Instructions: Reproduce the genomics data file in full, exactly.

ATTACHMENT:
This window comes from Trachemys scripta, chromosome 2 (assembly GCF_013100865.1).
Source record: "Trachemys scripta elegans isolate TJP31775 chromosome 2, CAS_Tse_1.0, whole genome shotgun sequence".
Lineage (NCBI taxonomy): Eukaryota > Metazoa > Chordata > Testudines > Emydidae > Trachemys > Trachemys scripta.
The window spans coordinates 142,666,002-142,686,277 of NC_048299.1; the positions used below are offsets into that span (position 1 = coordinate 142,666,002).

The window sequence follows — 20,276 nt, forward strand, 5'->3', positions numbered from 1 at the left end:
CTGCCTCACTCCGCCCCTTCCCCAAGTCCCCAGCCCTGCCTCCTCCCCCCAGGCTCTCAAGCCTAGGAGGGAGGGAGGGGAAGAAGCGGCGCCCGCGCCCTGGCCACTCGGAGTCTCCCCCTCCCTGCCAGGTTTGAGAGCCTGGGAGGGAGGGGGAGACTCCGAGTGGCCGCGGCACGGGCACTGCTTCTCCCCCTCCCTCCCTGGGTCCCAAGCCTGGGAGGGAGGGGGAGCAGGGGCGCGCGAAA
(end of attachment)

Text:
This window comes from Trachemys scripta, chromosome 2 (assembly GCF_013100865.1).
Source record: "Trachemys scripta elegans isolate TJP31775 chromosome 2, CAS_Tse_1.0, whole genome shotgun sequence".
Lineage (NCBI taxonomy): Eukaryota > Metazoa > Chordata > Testudines > Emydidae > Trachemys > Trachemys scripta.
The window spans coordinates 142,666,002-142,686,277 of NC_048299.1; the positions used below are offsets into that span (position 1 = coordinate 142,666,002).

The window sequence follows — 20,276 nt, forward strand, 5'->3', positions numbered from 1 at the left end:
CTGCCTCACTCCGCCCCTTCCCCAAGTCCCCAGCCCTGCCTCCTCCCCCCAGGCTCTCAAGCCTAGGAGGGAGGGAGGGGAAGAAGCGGCGCCCGCGCCCTGGCCACTCGGAGTCTCCCCCTCCCTGCCAGGTTTGAGAGCCTGGGAGGGAGGGGGAGACTCCGAGTGGCCGCGGCACGGGCACTGCTTCTCCCCCTCCCTCCCTGGGTCCCAAGCCTGGGAGGGAGGGGGAGCAGGGGCGCGCGAAA